Now Reading: March
AWP Conference 2015
CNF Editors Share Tips
Editor’s Letter, March 2015
I left Peñasco and returned to my classes, fell in love, married, moved away, but never quite forgot the women of the Sangre de Cristo Mountains, who passed their healing secrets from generation to generation. Sangre de Cristo—the blood of Christ. Like the people of Peñasco themselves, the mountain’s name originated with the Spanish settlers in the 18th century, pious Catholics who glimpsed the mysteries of healing grace in both the mountain’s plants and the meaning of the name they gave it.
Love should come, I thought, like breathing, like a beating heart: effortlessly. But it did not come effortlessly, and I felt so guilty. Guilty and terrified.
In Class 4 of Birthing the Mother Writer, Cassie invites readers to submit a short story of 700-1000 words that shows an adept use of dialogue.
One spring, our dog chased off a mother deer minutes after she had given birth. For two days, we kept our dog tied up and listened to the fawn crying out in a voice that sounded human, “Mama! Mama!” Finally, the mother came back and the woods quieted. I started to wonder, how much damage could one family do?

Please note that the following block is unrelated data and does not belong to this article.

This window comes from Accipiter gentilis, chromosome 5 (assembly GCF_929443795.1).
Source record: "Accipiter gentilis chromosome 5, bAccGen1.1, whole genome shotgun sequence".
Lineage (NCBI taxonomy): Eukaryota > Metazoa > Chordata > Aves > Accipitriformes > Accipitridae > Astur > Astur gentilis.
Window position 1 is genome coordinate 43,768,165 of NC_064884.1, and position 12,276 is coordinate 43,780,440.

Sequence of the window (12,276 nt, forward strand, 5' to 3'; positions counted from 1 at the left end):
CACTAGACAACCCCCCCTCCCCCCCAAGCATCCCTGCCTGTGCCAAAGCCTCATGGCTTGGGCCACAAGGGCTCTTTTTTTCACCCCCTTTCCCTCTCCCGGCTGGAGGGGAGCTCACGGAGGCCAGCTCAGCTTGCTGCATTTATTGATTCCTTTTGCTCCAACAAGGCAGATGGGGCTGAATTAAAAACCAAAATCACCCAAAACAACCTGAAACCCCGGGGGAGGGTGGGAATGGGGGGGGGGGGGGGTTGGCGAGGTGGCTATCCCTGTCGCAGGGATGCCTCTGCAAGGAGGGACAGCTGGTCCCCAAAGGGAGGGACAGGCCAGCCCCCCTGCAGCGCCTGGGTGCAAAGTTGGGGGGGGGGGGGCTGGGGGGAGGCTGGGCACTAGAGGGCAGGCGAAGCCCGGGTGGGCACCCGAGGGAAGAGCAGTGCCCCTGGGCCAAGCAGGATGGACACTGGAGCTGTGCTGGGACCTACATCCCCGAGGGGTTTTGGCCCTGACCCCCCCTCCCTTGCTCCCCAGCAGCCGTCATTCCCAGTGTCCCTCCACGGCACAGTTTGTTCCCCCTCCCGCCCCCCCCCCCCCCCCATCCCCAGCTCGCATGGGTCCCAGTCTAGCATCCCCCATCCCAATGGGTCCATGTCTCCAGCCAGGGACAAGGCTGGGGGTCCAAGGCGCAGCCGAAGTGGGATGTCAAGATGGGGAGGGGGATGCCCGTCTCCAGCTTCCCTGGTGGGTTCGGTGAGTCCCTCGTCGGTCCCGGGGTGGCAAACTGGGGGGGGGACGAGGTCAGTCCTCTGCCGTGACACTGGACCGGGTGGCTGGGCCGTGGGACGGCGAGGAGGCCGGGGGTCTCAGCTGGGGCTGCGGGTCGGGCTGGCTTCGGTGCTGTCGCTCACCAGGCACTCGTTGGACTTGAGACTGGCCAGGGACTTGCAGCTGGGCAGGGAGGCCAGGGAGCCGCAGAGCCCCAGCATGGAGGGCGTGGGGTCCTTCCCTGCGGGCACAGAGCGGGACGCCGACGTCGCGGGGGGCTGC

How could a mother possibly be strong enough, or wise enough, to escort her daughter through the land mines of adolescence?
What is bravery, and do each of us define it differently? Who do we look up to as courageous characters? When I posed this question to my colleagues, I got as varied responses as I could have desired.
I am a ghost to them, they pretend
my calling to them is the wind in the trees.
Affection shown children in public
sickens her. At home
kids are tied in the attic . . .
. . . while we are pursued
by flocks of children clutching black plastic garbage bags,
whispering, por favor, señora, por favor
Oh child for whom we circled and called
Shebooks, which publishes short e-books by and for women, was launched in January 2014 by three women with extensive experience in the publishing world. Laura Fraser recently spoke with Lisa Lynne Lewis about the company’s first year of operation, the need to boost visibility for women writers, and the influence of Eat, Pray, Love.
Helen on 86th Street and Other Stories, a collection of short fiction by the late Wendi Kaufman, is smart, hilarious, heart-breaking, and beautiful.